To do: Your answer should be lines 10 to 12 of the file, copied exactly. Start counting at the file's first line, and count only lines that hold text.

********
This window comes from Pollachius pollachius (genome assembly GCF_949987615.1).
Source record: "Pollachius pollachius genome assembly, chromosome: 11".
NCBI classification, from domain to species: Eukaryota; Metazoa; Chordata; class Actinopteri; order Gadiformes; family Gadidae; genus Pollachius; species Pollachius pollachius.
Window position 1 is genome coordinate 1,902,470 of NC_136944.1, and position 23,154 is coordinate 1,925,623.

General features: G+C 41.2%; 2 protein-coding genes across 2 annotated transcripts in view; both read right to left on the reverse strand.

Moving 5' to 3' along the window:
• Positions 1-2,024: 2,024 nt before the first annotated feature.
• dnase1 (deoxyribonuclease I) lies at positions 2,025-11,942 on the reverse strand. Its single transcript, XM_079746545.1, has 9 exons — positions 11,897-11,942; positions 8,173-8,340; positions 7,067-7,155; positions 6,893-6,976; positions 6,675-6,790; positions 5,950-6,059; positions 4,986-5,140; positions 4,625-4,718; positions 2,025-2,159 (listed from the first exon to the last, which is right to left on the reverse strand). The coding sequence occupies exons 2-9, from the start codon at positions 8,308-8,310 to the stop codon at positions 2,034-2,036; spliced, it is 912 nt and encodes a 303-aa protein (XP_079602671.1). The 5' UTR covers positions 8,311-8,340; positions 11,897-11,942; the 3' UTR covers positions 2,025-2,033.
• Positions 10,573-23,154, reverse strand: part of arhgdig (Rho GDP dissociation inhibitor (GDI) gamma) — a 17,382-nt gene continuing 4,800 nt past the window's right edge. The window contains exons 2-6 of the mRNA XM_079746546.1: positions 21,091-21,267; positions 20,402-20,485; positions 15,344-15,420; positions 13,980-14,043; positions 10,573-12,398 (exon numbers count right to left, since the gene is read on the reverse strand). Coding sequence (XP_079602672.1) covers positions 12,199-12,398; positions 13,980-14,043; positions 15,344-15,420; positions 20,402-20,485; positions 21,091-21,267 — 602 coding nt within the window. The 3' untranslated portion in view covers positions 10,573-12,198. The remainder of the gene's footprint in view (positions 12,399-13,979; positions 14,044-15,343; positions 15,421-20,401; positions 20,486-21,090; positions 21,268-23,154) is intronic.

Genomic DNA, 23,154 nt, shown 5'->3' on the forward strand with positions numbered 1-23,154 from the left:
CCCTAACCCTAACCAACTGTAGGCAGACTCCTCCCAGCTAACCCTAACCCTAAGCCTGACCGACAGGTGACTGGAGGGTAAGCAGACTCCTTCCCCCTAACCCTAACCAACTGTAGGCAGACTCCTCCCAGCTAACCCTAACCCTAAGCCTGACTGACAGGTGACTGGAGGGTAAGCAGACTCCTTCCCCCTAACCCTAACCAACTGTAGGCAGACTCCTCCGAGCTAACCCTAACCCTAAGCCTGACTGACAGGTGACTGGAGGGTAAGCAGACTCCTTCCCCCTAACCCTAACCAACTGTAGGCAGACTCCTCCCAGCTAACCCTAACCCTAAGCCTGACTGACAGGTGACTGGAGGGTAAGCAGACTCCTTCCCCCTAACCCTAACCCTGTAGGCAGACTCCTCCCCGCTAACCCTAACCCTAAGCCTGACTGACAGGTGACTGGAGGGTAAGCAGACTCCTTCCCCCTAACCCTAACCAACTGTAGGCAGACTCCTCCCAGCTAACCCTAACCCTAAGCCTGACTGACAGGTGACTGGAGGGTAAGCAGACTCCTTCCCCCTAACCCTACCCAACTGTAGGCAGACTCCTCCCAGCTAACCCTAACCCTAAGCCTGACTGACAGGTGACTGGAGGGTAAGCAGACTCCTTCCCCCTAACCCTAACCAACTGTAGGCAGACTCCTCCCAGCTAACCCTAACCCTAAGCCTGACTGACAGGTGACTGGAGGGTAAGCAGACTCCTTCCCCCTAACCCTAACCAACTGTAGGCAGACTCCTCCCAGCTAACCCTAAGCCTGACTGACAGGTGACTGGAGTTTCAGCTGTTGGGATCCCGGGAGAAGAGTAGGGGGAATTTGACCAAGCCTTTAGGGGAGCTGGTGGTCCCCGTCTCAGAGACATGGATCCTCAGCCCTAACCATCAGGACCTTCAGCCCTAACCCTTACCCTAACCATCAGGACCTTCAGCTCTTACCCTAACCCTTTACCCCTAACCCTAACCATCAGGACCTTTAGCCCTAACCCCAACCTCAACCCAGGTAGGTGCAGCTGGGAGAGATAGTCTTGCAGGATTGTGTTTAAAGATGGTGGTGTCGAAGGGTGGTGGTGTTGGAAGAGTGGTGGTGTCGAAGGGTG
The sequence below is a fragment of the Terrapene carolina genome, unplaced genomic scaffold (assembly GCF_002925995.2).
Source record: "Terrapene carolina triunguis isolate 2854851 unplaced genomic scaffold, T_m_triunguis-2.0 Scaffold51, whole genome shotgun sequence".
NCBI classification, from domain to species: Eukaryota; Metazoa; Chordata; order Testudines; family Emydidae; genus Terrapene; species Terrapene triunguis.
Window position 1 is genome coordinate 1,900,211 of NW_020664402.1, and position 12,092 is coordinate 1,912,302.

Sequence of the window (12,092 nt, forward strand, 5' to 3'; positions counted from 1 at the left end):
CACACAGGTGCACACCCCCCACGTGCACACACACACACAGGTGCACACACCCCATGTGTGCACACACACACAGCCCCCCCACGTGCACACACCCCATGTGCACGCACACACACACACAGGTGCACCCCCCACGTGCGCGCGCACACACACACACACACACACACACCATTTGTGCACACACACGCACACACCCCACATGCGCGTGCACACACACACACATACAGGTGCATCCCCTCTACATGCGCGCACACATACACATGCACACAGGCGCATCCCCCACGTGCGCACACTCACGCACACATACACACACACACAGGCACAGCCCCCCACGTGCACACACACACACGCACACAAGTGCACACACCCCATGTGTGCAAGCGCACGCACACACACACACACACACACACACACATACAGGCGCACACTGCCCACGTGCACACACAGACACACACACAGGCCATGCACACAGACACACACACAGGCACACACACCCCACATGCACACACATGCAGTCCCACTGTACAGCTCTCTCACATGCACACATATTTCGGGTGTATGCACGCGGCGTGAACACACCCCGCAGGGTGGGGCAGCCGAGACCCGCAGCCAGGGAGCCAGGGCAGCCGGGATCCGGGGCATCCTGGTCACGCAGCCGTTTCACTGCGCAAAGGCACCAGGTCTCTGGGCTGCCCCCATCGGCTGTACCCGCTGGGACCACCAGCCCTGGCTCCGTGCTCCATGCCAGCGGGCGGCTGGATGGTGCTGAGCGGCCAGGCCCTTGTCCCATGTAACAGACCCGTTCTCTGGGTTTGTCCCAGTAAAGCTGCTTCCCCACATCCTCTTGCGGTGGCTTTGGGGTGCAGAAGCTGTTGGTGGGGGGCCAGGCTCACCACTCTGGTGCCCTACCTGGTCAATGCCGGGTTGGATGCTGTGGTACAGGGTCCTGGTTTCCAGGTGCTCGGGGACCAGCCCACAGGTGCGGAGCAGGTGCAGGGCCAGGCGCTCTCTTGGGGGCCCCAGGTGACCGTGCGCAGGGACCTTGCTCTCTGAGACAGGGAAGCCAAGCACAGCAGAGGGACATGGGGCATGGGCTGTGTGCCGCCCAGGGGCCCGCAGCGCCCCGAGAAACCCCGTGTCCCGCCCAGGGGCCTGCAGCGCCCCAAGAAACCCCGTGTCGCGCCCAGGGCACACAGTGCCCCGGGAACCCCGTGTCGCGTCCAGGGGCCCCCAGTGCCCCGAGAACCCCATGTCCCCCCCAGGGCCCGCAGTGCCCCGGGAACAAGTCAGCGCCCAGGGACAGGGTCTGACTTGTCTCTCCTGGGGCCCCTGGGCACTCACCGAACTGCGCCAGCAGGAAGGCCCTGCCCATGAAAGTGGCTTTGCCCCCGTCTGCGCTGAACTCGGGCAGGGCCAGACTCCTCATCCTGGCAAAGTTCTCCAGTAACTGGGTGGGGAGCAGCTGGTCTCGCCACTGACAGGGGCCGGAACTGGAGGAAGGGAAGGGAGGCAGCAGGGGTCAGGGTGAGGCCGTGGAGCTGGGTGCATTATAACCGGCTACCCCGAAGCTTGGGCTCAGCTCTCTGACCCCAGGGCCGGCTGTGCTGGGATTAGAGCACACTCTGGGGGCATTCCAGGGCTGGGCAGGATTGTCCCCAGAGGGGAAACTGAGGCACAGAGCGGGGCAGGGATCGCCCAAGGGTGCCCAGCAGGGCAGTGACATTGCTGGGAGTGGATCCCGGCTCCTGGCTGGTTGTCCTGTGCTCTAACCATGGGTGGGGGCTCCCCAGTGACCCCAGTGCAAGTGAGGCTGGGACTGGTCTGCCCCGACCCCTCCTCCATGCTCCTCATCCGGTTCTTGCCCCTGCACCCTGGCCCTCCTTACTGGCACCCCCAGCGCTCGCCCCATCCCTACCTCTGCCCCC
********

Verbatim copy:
Genomic DNA, 23,154 nt, shown 5'->3' on the forward strand with positions numbered 1-23,154 from the left:
CCCTAACCCTAACCAACTGTAGGCAGACTCCTCCCAGCTAACCCTAACCCTAAGCCTGACCGACAGGTGACTGGAGGGTAAGCAGACTCCTTCCCCCTAACCCTAACCAACTGTAGGCAGACTCCTCCCAGCTAACCCTAACCCTAAGCCTGACTGACAGGTGACTGGAGGGTAAGCAGACTCCTTCCCCCTAACCCTAACCAACTGTAGGCAGACTCCTCCGAGCTAACCCTAACCCTAAGCCTGACTGACAGGTGACTGGAGGGTAAGCAGACTCCTTCCCCCTAACCCTAACCAACTGTAGGCAGACTCCTCCCAGCTAACCCTAACCCTAAGCCTGACTGACAGGTGACTGGAGGGTAAGCAGACTCCTTCCCCCTAACCCTAACCCTGTAGGCAGACTCCTCCCCGCTAACCCTAACCCTAAGCCTGACTGACAGGTGACTGGAGGGTAAGCAGACTCCTTCCCCCTAACCCTAACCAACTGTAGGCAGACTCCTCCCAGCTAACCCTAACCCTAAGCCTGACTGACAGGTGACTGGAGGGTAAGCAGACTCCTTCCCCCTAACCCTACCCAACTGTAGGCAGACTCCTCCCAGCTAACCCTAACCCTAAGCCTGACTGACAGGTGACTGGAGGGTAAGCAGACTCCTTCCCCCTAACCCTAACCAACTGTAGGCAGACTCCTCCCAGCTAACCCTAACCCTAAGCCTGACTGACAGGTGACTGGAGGGTAAGCAGACTCCTTCCCCCTAACCCTAACCAACTGTAGGCAGACTCCTCCCAGCTAACCCTAAGCCTGACTGACAGGTGACTGGAGTTTCAGCTGTTGGGATCCCGGGAGAAGAGTAGGGGGAATTTGACCAAGCCTTTAGGGGAGCTGGTGGTCCCCGTCTCAGAGACATGGATCCTCAGCCCTAACCATCAGGACCTTCAGCCCTAACCCTTACCCTAACCATCAGGACCTTCAGCTCTTACCCTAACCCTTTACCCCTAACCCTAACCATCAGGACCTTTAGCCCTAACCCCAACCTCAACCCAGGTAGGTGCAGCTGGGAGAGATAGTCTTGCAGGATTGTGTTTAAAGATGGTGGTGTCGAAGGGTGGTGGTGTTGGAAGAGTGGTGGTGTCGAAGGGTG
The sequence below is a fragment of the Terrapene carolina genome, unplaced genomic scaffold (assembly GCF_002925995.2).